Tolu is a cryptocurrency and blockchain enthusiast based in Lagos. He likes to demystify crypto stories to the bare basics so that anyone anywhere can understand without too much background knowledge. When he's not neck-deep in crypto stories, Tolu enjoys music, loves to sing and is an avid movie lover.
Oil and gas major Shell recently reported its highest-ever profit inflow of approximately $40 billion for 2022.
Shell (LON: SHEL) has posted its highest-ever annual profit of $40 billion, which comes in the company’s full-year 2022 earnings report. On Thursday, the British multinational oil and gas firm reported adjusted earnings of $39.9 billion for the entire 2022. This sum comfortably exceeded Shell’s previous annual record of $28.4 billion in 2008. In addition, Shell’s latest profit haul is also more than double the oil giant’s full-year 2021 profit of $19.29 billion.
A number of favorable macroeconomic factors bolstered Shell’s highest-ever profit haul. These include surging fossil fuel prices and robust crude demand following Russia’s military invasion of neighboring Ukraine last year.
Shell’s full-year 2022 profit also exceeded the laudable consensus estimates of $38.3 billion for the same period. The London-based oil giant reported adjusted earnings of $9.8 billion for the final quarter of last year.
Furthermore, following its impressive 2022 outing, Shell announced a $4 billion share buyback program. The company expects to complete this buyback scheme by May when its Q1 2023 results would be ready. In addition, Shell also plans to increase its fourth-quarter dividend per share by 15%.
Shell CEO Comments on 2022 Highest-Ever Profit Haul
In a media session, Shell chief executive officer Wael Sawan touched on the company’s 2022 highest-ever profit haul. In high spirits, Sawan enthused at his first earnings interview since assuming the CEO role on January 1st:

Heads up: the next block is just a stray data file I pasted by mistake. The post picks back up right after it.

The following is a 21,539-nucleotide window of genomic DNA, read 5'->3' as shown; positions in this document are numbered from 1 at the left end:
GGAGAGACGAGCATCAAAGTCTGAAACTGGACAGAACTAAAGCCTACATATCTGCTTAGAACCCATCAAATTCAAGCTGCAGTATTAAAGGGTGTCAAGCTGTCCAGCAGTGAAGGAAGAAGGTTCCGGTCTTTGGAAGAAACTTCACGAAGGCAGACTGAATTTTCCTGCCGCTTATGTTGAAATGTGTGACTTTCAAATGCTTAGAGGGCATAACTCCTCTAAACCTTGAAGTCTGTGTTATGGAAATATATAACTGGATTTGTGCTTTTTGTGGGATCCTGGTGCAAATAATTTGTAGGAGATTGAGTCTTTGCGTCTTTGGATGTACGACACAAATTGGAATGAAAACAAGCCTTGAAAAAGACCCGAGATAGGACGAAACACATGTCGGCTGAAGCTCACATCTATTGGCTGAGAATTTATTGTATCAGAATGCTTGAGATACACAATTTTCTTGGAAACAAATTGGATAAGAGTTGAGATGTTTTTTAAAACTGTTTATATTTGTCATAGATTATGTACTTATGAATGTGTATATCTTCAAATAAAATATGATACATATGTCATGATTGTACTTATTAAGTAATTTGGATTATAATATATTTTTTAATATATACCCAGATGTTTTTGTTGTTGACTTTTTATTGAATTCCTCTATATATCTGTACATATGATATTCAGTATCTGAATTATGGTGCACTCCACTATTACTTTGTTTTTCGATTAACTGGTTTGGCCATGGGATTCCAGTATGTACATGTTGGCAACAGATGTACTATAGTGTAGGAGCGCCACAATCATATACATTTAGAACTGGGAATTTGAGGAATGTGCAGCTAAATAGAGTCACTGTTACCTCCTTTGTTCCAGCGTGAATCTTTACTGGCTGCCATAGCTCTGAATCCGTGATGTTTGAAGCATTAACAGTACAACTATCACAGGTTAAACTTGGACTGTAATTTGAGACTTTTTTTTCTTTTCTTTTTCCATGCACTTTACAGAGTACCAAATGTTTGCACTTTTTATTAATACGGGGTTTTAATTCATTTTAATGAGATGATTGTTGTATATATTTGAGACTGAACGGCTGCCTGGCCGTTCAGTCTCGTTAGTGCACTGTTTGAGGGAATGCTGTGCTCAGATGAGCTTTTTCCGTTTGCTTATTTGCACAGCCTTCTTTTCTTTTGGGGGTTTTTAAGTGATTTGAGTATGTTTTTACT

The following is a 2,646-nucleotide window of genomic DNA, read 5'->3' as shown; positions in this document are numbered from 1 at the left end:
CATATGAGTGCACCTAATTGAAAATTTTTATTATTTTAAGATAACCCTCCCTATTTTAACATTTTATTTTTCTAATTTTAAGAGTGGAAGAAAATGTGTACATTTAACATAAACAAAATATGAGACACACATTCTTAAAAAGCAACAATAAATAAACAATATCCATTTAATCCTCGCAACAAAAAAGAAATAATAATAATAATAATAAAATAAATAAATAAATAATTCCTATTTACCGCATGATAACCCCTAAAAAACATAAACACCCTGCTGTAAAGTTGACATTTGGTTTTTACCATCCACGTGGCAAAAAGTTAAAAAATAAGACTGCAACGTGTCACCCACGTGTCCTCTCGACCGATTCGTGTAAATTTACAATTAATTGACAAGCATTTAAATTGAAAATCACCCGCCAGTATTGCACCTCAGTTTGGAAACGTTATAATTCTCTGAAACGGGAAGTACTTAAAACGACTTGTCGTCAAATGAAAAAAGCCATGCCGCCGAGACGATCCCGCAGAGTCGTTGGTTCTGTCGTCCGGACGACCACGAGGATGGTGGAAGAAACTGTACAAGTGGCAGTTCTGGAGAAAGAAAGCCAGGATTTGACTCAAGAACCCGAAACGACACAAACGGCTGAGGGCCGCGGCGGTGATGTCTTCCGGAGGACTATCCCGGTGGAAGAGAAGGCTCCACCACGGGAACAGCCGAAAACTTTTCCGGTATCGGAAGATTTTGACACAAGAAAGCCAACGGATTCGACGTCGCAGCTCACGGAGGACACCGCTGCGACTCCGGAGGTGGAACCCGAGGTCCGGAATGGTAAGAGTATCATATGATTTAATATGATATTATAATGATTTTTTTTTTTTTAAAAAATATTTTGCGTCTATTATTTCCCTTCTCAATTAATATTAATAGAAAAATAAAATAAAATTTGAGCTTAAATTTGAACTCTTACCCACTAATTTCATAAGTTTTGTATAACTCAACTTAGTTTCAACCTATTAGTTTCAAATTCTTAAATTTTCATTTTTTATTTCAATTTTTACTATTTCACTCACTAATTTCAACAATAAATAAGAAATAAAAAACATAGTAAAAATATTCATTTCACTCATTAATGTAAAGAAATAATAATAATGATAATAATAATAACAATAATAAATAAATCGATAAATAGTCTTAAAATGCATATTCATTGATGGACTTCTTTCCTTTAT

“It is a huge year for Shell and a huge year to look back on as well. I feel privileged to be stepping into this role at such a great point in the company’s history. As we look ahead, I think we have a unique opportunity to be able to succeed as the winner in the energy transition. We have a portfolio that I think is second to none.”
Furthermore, the CEO also said he would focus on performance and capital discipline in light of Shell’s laudable performance.
Shell’s cash capital expenditure outlook for 2023 is between $23 billion and $27 billion. Sawan explained that just over one-third of this amount would go into areas such as renewables. The oil mainstay seeks to become a net-zero emissions business by 2050 and reported Renewable and Energy Solutions adjusted Q4 2022 earnings at $293 million. This sum marked a substantial drawdown from the $383 million that Shell realized in the third quarter of last year.
The founder of Follow This, Mark van Baal, pointed out that Shell cannot claim to be in transition if its fossil fuel investments dwarf those of renewables.
Last month, Shell expected a $2 billion tax hit in the fourth quarter of 2022 following new European Union and UK levies. According to Sawan:
“Ultimately, taxes are a matter for governments to decide on. We, of course, engage and provide perspectives and the key perspective that we try to provide is a context around the fact that companies like ourselves that need to invest multiple billion dollars to support the energy transition and require a secure and stable investment climate.”
Nonetheless, Shell’s historic annual profit haul comes on the heels of equally commendable annual earnings for US oil heavyweights. These include Exxon Mobil (NYSE: XOM) and Chevron (NYSE: CVX).
According to Refinitiv data, the West’s oil and gas giants could make a combined $190 billion in profits for 2022.